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News ::
The Hope. Project
15 Oct 2001
Airplane fills the sky with Hope.
Airplane fills the sky with Hope.
On the morning of October 11th, a plane wrote the word "Hope" four times in the sky above the greater Boston area. The word was seen over Copley square and as far north as Nashua, New Hampshire. Simultaneously, throughout Boston, postcards with the word "Hope" printed on the front were distributed by hand to people on the street. They were encouraged to send their postcard to someone who needs it. Fourty people volunteered to distribute 5000 cards.

The strategy used on September 11th radically altered our perception of airplanes and the sky above us. Whether experienced live in real time or transmitted by the television or newspaper, the images of the World Trade Center have been fixed in our collective memory. In the days following September 11th, we were left with a seemingly silent sky and its occasional interruption by military aircraft. The sky, which once may have been perceived as tranquil, now is a source of anxiety.

The people who committed these transgressions used the sky, airplanes and time of day to intercept our lives. Their targets were apparently chosen for their symbolic cultural relevance to the United States.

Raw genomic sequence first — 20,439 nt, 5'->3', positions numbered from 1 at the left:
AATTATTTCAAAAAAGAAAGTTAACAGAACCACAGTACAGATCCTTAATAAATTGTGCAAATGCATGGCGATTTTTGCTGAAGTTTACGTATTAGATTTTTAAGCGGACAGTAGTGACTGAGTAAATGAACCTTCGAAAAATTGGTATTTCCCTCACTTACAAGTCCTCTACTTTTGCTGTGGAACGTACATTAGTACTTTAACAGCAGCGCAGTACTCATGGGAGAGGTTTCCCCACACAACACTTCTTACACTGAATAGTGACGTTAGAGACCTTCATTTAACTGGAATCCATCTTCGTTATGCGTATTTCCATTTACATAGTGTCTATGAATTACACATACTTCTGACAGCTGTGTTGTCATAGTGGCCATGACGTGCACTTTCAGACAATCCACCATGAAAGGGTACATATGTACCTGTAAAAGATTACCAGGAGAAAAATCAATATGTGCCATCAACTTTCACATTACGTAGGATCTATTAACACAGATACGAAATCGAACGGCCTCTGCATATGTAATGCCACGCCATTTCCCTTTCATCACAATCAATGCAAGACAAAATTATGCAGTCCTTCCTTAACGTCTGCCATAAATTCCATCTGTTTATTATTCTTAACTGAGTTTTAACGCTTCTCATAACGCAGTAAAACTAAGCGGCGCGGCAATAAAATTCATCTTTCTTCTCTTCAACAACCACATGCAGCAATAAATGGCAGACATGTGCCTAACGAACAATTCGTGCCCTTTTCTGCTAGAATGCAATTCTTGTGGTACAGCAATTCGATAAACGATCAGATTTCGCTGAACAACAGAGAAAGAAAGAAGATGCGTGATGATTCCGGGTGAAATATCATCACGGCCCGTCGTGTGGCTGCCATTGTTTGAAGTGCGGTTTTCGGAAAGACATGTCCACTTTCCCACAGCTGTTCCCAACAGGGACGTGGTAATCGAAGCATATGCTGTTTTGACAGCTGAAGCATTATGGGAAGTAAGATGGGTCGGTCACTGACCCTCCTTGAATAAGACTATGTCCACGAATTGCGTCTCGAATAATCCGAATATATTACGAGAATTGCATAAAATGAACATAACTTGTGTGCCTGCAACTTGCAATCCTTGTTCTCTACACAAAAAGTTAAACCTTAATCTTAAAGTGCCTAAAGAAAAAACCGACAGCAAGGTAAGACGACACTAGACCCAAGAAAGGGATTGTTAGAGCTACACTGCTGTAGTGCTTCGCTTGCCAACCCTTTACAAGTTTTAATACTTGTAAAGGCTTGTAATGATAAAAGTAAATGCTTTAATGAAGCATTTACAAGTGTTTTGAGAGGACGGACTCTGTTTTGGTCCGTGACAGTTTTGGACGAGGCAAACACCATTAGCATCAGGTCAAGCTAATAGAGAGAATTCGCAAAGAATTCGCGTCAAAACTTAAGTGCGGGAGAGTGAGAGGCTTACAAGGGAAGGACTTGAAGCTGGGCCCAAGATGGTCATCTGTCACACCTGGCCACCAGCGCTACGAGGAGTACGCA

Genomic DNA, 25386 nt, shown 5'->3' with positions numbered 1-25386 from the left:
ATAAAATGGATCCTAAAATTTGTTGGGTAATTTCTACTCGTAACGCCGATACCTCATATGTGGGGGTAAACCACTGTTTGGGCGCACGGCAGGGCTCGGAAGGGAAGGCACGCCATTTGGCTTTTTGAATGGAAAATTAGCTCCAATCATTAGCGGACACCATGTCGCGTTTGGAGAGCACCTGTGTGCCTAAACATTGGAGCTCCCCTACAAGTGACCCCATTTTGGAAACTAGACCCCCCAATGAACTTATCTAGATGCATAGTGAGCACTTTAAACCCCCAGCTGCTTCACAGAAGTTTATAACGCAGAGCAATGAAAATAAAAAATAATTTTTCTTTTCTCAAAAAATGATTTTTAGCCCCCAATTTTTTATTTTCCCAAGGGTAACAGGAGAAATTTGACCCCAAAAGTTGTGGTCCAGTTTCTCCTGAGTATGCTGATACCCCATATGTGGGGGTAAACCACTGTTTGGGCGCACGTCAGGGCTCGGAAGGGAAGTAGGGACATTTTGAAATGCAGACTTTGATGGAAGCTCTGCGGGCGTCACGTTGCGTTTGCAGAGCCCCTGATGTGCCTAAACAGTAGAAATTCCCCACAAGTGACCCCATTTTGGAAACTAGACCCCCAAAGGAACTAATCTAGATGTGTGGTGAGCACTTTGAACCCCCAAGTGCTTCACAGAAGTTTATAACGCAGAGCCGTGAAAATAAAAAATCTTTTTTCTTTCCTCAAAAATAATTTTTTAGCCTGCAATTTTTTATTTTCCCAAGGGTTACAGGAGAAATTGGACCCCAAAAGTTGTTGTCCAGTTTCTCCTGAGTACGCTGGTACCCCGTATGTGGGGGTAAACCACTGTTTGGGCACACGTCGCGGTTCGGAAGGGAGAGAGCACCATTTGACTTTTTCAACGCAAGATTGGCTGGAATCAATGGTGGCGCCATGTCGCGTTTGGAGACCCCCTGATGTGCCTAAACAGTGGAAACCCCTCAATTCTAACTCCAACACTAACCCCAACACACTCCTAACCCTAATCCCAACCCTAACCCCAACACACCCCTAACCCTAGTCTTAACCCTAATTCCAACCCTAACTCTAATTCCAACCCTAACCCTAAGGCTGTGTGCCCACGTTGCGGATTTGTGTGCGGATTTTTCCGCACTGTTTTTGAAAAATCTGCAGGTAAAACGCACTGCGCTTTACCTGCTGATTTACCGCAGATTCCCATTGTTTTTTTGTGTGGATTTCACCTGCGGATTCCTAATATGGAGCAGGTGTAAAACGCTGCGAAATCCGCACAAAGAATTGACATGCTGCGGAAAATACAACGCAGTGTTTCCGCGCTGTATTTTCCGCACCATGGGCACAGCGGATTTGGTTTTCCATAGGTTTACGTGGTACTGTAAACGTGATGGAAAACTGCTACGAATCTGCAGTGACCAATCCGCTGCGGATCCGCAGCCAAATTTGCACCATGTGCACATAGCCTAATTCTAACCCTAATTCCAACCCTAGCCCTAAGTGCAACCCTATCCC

This counter-response adopts the same elements used on September 11th, in an attempt to alter the images they have left us. An alternate image will be delivered by using the sky, an airplane, and time of day. By using air space the community of Boston is offered a shared experience contrary to the one of September 11th.

The attacks left people with a feeling of vulnerability and a desire to in someway take action. Individuals continue to look for a role in the recovery. On the ground, the more personal need to do something will be addressed. Volunteers will distribute postcards to individuals on the street. In a brief encounter, they will present the postcard and request that it is mailed as an extension of community.
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